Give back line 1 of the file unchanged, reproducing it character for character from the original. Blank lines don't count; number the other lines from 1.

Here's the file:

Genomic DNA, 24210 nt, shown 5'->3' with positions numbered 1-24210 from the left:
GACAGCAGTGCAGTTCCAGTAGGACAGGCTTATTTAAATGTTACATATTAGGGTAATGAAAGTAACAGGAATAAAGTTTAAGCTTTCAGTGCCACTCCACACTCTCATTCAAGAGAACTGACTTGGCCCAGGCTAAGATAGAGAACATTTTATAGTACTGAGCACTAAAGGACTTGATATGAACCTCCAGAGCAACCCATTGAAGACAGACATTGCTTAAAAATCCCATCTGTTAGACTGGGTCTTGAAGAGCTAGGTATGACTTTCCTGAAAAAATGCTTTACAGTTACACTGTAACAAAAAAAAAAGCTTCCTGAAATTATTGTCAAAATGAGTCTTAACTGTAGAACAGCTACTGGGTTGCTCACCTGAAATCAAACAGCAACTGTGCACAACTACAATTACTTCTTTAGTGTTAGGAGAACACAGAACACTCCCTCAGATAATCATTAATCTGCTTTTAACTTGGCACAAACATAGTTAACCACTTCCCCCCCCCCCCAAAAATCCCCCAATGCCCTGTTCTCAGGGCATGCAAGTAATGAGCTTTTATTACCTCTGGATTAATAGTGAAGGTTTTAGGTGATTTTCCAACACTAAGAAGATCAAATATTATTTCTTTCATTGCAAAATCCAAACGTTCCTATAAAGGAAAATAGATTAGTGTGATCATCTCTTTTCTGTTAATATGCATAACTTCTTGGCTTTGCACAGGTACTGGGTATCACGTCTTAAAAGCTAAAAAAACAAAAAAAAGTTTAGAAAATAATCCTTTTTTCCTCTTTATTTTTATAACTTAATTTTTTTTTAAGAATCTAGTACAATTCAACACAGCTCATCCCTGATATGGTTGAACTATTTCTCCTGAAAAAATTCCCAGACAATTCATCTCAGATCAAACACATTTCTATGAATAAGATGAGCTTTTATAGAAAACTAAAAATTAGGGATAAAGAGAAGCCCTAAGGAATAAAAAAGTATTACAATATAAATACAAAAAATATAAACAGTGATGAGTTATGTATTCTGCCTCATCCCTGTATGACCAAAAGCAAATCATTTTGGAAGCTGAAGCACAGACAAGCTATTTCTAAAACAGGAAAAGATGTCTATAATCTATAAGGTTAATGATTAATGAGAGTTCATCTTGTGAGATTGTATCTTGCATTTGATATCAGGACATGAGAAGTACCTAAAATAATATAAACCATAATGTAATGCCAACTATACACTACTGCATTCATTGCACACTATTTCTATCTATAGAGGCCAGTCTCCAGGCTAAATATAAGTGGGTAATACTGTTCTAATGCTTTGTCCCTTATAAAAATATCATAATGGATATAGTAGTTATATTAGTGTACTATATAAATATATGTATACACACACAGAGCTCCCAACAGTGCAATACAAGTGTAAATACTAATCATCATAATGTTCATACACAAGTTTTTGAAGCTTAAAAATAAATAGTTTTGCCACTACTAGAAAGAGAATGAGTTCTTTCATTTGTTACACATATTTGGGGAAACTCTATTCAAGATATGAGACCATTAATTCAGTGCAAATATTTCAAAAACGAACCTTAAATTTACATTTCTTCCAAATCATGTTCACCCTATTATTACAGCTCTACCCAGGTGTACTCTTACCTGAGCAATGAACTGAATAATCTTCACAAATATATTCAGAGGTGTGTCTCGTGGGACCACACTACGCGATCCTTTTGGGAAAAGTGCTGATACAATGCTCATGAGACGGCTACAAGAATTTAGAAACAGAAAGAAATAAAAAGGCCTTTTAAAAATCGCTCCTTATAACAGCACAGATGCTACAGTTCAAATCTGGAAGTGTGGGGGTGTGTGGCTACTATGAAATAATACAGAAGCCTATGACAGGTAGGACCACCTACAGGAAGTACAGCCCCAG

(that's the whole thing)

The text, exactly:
Genomic DNA, 24210 nt, shown 5'->3' with positions numbered 1-24210 from the left: